The COP23 global climate talks drew to a close this week, led by the small island nation of Fiji in Bonn, Germany. Along with anti-Trump protests and efforts made to keep the Paris Agreement on track, the conference was remarkable in that it represented an end of deadlock on agriculture. According to an article in Climate Brief summarizing key outcomes of COP23, “Parties agreed to work over the next few years on a series of issues linking climate change and agriculture. They agreed to streamline two separate technical discussions on this topic into one process.”
This is the first time that parties have reached consensus on how to address agriculture, and the Food and Agriculture Organisation (FAO) hailed it as a “major step” in tackling food security. According to an article about the agreement in Environmental Defense Fund, “Agriculture has been discussed for years, but progress had been stymied by disagreement related to potential trade implications on key commodity exports, whether to prioritize adaptation or mitigation in the agenda, and UNFCCC process-oriented concerns on what could and couldn’t be negotiated based on the last agriculture decision.” The article goes on to note that the agreed-upon process is the same used for Reducing Emissions from Deforestation and Degradation (REDD+), which went on to become “the only sector with its own article in the Paris Agreement.” The process will likely prioritize such issues as soil health, soil carbon, water management, nutrient management, livestock management, and socioeconomic and food security issues related to climate change.
Bananapocalypse averted? Queensland University of Technology researchers have announced they’ve successfully developed genetically modified Cavendish bananas using a gene found in a Southeast Asian banana subspecies that’s naturally resistant to Fusarium wilt tropical race 4 – aka Panama disease. Their modified bananas remained completely disease-free over the three-year trial.
Meanwhile, researchers at the University of California, Davis, have discovered a gene that allows resistance to Ug99, a new strain of stem rust discovered in Uganda, to which 90 percent of the world’s wheat varieties are susceptible. These findings were recently published in the journal Proceedings of the National Academy of Sciences. “Ug99 has expanded to most of the wheat-growing regions in Africa and has crossed the Red Sea to Yemen and Iran,” says UC Davis wheat geneticist Jorge Dubcovsky regarding the discovery. “Ug99 is now at the door of the Punjab region — the bread basket of Asia — and identification and deployment of effective resistance genes are critical to mitigate this threat.” The discovery should help accelerate development of varieties that can halt a global wheat epidemic.
And finally, Purdue University scientist and 2009 World Food Prize laureate Gebisa Ejeta has received a five-year grant from the Bill & Melinda Gates Foundation to develop improved sorghum varieties with the potential to reach millions of African farmers. Ejeta was recognized for developing and distributing high-yielding, drought- and striga-resistant varieties of sorghum to more than 400,000 farmers in Ethiopia and Tanzania. With the grant, the team will identify more genes involved in striga resistance in sorghum and other crops. It will also support researchers in Tanzania, Kenya, Rwanda, Sudan, Niger, Nigeria, Burkina Faso and Mali to develop a improved crop–breeding pipeline and support more efficient distribution of high-quality hybrid sorghum seeds.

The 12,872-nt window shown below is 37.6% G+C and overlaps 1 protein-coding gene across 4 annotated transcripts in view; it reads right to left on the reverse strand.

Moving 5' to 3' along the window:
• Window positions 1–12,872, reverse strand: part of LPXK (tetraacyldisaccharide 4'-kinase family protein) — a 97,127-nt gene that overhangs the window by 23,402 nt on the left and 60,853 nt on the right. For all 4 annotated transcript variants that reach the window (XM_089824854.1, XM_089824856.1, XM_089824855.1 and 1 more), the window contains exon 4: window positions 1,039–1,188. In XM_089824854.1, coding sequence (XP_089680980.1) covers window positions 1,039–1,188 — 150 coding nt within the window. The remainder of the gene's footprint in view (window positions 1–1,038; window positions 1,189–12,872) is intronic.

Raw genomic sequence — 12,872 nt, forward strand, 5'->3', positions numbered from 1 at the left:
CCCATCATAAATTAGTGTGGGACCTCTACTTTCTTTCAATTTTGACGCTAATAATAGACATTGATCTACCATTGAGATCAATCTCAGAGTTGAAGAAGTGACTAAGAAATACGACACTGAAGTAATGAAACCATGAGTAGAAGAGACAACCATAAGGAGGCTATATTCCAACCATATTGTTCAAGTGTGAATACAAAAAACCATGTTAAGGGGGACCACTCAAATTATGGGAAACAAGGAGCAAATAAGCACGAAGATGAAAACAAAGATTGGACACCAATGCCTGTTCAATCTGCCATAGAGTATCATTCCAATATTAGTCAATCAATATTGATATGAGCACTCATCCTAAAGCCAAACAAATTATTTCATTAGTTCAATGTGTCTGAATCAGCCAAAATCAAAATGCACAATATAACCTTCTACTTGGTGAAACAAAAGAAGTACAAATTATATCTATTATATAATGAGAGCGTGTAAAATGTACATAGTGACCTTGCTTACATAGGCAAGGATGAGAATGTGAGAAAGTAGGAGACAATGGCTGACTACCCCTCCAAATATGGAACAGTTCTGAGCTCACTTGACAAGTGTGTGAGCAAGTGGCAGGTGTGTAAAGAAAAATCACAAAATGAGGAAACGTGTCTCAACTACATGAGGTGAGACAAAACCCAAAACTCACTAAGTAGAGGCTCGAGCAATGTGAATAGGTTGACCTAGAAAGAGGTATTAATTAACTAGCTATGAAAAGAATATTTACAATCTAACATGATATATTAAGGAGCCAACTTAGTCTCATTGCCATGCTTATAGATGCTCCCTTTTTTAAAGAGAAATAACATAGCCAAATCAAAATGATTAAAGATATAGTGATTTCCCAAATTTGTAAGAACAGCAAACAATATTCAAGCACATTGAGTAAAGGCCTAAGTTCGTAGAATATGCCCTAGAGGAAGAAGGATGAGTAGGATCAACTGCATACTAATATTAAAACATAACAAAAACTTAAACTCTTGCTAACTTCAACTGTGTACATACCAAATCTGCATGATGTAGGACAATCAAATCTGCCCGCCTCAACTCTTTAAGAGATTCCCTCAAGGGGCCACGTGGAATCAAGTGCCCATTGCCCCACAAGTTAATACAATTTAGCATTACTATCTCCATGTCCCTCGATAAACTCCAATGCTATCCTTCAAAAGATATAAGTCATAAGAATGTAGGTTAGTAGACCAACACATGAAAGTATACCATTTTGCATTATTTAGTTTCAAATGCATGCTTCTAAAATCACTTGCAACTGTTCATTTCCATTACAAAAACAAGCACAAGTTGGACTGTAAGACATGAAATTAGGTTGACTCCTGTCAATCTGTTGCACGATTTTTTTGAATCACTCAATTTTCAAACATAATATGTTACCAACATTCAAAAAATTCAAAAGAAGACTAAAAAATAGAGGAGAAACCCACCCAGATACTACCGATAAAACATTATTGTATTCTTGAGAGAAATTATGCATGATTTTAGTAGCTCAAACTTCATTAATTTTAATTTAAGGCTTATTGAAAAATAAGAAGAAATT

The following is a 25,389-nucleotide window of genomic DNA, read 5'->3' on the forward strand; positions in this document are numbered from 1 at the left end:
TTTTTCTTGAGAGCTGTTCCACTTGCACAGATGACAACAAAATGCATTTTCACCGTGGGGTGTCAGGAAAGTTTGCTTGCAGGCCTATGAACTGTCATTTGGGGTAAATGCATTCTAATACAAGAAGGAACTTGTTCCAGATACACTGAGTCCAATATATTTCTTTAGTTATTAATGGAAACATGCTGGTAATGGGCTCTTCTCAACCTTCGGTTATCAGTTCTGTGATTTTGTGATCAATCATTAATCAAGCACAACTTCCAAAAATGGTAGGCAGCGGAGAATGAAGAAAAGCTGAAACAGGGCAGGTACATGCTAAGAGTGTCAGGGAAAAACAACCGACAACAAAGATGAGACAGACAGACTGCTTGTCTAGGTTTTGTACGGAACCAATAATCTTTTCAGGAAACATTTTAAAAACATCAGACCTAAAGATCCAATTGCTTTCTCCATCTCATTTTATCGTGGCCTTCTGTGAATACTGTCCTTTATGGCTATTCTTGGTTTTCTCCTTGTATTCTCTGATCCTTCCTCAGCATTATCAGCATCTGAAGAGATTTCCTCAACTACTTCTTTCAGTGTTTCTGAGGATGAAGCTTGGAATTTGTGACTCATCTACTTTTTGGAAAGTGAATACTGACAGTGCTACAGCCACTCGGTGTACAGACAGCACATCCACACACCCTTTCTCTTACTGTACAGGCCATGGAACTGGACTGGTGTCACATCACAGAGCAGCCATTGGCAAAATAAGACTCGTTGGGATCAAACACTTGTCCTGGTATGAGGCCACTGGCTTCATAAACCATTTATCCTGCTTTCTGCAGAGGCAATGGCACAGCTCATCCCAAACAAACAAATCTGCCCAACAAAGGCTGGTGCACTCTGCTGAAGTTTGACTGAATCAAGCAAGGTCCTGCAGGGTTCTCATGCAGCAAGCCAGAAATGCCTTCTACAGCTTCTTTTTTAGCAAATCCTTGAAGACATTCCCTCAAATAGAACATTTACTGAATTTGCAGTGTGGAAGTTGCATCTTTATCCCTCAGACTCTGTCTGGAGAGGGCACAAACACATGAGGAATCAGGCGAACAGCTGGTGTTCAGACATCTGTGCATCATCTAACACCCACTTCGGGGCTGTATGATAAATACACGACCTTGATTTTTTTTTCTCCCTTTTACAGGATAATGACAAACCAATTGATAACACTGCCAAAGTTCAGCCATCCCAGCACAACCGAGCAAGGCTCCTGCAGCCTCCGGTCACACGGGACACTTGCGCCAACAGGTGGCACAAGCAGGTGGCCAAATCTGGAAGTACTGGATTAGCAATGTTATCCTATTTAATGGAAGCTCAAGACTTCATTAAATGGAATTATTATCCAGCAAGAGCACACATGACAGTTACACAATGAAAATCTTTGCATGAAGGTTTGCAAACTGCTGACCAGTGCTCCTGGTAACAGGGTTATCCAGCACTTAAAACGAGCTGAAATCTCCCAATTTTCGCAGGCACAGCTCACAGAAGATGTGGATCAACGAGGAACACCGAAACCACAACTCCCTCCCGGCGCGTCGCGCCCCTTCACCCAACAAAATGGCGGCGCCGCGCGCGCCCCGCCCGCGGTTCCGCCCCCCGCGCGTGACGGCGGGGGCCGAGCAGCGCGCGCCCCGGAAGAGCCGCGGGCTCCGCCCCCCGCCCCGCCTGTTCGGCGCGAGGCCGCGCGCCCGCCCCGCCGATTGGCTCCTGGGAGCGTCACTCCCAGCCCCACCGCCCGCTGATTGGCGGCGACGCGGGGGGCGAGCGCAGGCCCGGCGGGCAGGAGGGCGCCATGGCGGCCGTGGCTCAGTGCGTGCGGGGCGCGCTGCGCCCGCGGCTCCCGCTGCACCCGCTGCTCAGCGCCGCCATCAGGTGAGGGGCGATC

From the B4FA Fellows, we hear from Michael Ssali, who writes about irrigation for increased crop production in Uganda’s Daily Monitor.
As we have previously mentioned, the current funding of B4FA is coming to an end, and we are urgently searching for future support. This is now imminent, so if you feel that this weekly newsletter, our Tweets and website (www.B4FA.org) are useful and that you could help, please contact us [email protected] as soon as possible for further details. We hope to hear from you.
As ever, please send questions, comments and story links to [email protected] and visit B4FA.org for further reading and useful resources. Follow us on Twitter or Facebook to keep up with daily news and join the conversation.
Agriculture negotiations reach agreement at COP23
Environmental Defense Fund
Climate disasters are closing in. Why have we forgotten farmers?
Unearthing the Internet of Things in agriculture
Are ‘gene drives’ too risky for field trials?
New York Times
As climate change impacts agriculture, scientists need to accelerate the development of technologies to help smallholders adapt. A group of RTB scientists have outlined steps to accomplish this.
Genetic technologies in China provide food for thought
New tomatoes offer dramatically enhanced antioxidant properties
Protecting plants during tough times
The Progressive Farmer
The challenge of growing virus-resistant papaya in Hawaii
Genetic Literacy Project
How plant science will change the world
59 million African children stunted
Africa must raise fertilizer rate to boost food security
Ghana urged to embrace global insurance products to cushion farmers
Ghana News Agency
Agriculture ministry receives Sh50m for control of fall armyworm
Capital FM Kenya
Tissue culture banana planting guidelines
Wheat leaf disease, a potential threat
Irrigation for increased crop production
Daily Monitor, by B4FA Fellow Michael Ssali
Opportunities and resources
AfDB: Invitation to the Leadership for Agriculture Forum: from policy to action, 28 Nov, Abidjan, Côte d’Ivoire